Last week I had the opportunity to host a webinar titled, "CTIA 2009: What was Hot and What was Not." The webinar--featuring some lively points from analysts Peter Jarich, research director with Current Analysis, and John Jackson, vice president of research with CCS Insight--honed in on the fact that the economy and the show's timing created a somewhat lackluster event when it came to new announcements.
With an economic recession looming, attendance and foot traffic were noticeably down. CTIA said attendance fell 15 percent from the previous year to 34,000 attendees. It's unclear if that number is based on registered attendees or those who actually set foot on the show floor.
It was noted that perhaps CTIA should consider moving the show from the spring to the back half of the year. CTIA for the past few years now has fallen after major shows such as CES and the Mobile World Congress. As such, much of the news and topics at CTIA were re-hashed from previous events. And some of the big news coming out during the show did not come from the show at all, noted Jackson. Namely, Palm announced it was ready to release its webOS software development kit to the developer community at large from the Web 2.0 expo that same week.
Nevertheless, the show was valuable from the standpoint of measuring the trends occurring in the wireless industry. Here were some interesting take-aways from last week's webinar:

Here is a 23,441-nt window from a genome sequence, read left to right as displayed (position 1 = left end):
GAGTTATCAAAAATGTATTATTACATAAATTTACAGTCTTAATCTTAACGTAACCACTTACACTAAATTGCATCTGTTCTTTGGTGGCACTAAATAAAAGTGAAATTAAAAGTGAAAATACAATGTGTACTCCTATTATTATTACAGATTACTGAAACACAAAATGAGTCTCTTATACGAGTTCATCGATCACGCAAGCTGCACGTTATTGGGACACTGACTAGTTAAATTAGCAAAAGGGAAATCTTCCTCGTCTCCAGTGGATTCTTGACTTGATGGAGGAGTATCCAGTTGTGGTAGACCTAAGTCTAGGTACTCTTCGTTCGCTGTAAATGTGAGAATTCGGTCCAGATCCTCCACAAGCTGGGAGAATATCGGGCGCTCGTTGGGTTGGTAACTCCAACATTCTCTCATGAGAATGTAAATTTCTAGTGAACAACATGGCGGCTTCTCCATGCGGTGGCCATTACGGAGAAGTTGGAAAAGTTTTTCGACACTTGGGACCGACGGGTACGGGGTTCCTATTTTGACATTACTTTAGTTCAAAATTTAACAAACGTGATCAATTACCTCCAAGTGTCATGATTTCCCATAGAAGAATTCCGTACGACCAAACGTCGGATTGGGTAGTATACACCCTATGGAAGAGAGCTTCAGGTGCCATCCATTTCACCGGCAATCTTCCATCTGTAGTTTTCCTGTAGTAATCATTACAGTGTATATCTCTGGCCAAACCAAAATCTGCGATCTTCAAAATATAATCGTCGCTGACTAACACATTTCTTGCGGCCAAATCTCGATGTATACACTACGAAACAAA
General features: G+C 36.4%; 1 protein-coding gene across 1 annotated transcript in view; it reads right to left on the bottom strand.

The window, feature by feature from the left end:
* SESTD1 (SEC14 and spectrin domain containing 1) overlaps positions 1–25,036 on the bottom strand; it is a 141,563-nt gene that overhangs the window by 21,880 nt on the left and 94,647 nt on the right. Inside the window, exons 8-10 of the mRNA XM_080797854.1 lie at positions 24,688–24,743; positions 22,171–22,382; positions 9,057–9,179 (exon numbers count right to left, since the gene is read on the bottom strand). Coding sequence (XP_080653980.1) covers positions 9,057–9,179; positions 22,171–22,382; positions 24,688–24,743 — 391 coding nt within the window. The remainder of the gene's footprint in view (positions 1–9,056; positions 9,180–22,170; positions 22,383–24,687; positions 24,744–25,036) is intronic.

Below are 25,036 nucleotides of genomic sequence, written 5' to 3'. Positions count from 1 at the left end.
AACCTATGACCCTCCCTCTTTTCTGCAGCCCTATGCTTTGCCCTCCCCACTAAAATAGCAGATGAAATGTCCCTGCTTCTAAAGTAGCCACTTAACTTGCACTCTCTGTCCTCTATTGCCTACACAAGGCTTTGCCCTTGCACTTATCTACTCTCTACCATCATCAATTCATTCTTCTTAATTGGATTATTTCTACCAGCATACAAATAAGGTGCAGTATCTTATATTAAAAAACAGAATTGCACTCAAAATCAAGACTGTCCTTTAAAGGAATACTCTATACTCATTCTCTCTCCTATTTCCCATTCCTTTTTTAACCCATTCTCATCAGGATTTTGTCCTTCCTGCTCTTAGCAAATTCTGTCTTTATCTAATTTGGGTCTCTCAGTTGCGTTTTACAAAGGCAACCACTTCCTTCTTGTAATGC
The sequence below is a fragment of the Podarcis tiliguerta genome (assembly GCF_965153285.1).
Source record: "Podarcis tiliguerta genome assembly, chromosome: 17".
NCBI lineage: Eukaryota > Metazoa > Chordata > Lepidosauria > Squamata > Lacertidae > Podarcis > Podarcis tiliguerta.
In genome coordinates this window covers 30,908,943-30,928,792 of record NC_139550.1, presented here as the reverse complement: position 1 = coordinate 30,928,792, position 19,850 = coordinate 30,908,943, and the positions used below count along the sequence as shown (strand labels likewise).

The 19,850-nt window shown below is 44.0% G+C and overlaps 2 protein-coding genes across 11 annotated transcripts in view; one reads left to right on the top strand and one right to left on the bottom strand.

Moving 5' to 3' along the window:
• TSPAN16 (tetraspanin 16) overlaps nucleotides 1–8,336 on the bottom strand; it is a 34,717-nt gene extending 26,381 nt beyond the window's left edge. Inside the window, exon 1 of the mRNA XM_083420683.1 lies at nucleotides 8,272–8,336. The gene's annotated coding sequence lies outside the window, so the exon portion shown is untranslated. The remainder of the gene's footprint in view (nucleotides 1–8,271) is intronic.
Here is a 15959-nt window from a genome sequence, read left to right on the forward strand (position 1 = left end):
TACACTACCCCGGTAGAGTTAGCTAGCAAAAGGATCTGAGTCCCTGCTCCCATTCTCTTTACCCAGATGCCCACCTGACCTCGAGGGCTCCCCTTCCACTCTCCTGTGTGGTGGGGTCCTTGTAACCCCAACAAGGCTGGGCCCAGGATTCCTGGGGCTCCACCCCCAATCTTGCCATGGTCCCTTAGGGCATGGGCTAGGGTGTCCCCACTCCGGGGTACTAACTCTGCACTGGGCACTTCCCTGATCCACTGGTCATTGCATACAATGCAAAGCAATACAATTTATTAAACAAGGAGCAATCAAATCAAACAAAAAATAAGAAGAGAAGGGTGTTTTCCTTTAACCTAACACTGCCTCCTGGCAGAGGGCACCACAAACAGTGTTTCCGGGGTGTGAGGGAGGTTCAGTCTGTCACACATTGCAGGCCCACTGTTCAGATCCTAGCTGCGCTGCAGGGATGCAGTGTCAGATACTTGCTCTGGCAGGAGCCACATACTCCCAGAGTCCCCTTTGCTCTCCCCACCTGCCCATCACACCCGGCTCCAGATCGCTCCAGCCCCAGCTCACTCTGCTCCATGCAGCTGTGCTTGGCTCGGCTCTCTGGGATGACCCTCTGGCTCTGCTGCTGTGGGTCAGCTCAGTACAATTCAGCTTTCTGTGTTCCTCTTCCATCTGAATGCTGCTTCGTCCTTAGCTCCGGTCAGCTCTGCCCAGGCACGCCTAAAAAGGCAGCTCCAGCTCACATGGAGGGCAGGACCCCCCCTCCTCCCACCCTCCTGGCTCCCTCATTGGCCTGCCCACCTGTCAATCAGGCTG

- Jarich said that vendor financing may once again be a part of the vendor community vernacular. Using government loans, vendors may be in a position to help push infrastructure deployments along. "I don't know if it's a good thing for the market," Jarich said. "But it's a topic I don't see going away anytime soon."
- Jackson talked about AT&T's market experiment in Philadelphia and Atlanta to subsidize netbooks in the $50 to $100 range. He believes, however, the carrier's 5GB data cap on the devices' data pricing plans "are not an appropriate recipe for transparency that will trigger the inflection point for this market." He noted that operators like AT&T will be experimenting with these offerings to find what is palatable for data pricing and capping.
- Tom Gruba, senior director of marketing with Motorola and another webinar speaker, said operators are looking at LTE for a number of reasons, including easing 3G capacity, offering rural broadband and introducing advanced features. Interestingly, he said that many CDMA operators are looking at LTE as an alternative to EV-DO Rev. B.
- And Jessica Schieve, director of networking solutions marketing with Wind River and webinar participant, concluded that mobile Internet traffic is beginning to mirror fixed Internet traffic, an evolution that is happening faster than industry watchers expected.
The speakers and I focused on many more topics, including the fragmented OS environment and Skype's new iPhone app. You can hear more here.--Lynnette